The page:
Mr. Boni Sofia Gouin
Due January 4. 2012 Period 1
Candide by Voltaire: A Critique
Voltaire. Translated by Constantine, Peter. Candide or, Optimism. New York: Random House Publishing, 2005.
Mr. Boni most likely had various reasons for deciding to assign the reading of Candide to his classes. Having this book in my repertoire will allow me as a student to have a better understanding of the ideas of the Enlightenment and corresponding topics in history. Voltaire was a key philosophe that was vital in the formation of the United States constitution. By reading Candide and further understanding, his philosophy I can increase my own understanding of the foundation of the country I live in and the constitution that protects my rights and governs all others everyday. I can also apply my newly acquired perspective of Enlightenment philosophy to my comprehension of the events of the French Revolution and subsequent happenings.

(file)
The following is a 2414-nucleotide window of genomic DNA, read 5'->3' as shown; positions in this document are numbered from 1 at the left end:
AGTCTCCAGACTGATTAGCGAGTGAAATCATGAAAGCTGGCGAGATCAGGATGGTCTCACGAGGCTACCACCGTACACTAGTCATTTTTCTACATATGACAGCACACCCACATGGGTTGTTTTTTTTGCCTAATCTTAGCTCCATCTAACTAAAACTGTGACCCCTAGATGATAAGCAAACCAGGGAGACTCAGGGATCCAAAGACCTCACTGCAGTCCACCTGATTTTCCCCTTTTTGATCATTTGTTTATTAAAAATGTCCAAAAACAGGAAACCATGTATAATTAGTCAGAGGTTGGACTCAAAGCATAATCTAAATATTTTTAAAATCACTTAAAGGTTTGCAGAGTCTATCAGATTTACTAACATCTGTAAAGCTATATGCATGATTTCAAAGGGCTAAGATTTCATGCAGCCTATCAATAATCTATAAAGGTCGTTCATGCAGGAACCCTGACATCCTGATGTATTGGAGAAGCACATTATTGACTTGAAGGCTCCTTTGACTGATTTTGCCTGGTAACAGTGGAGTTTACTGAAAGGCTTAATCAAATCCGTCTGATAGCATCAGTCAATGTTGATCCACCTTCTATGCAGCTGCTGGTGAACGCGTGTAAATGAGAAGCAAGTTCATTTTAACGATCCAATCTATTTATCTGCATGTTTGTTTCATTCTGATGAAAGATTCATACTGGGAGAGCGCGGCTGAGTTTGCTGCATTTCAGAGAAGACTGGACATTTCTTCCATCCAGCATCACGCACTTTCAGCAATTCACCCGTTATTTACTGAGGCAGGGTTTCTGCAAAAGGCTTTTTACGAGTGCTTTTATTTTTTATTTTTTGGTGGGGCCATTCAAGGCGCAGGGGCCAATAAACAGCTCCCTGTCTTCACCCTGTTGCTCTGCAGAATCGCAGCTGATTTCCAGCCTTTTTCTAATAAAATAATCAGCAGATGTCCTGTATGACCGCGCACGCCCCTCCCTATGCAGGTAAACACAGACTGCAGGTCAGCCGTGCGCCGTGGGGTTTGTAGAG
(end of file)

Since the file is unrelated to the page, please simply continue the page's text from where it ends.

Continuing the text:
Having this particular increased understanding of this period in history from a primary source allows me to apply added reason and awareness to upcoming studies to which this is pertinent. The text provided me with practical information regarding the thoughts of major thinkers of the time and served as a precursor to my studies.
Voltaire penned the novella, Candide, or Optimism, as he grew increasingly appalled by the injustice and disaster he saw around him, both of which he could not explain. The Seven Years War broke out in the Germanic states in 1756. This horrific war and all it entailed revealed the many facets of humanity to Voltaire, who could not understand how there still managed to be optimists in this world. In 1757, Voltaire spoke out against the unjust execution of John Byng, an English admiral. Following the devastation caused by the earthquakes in...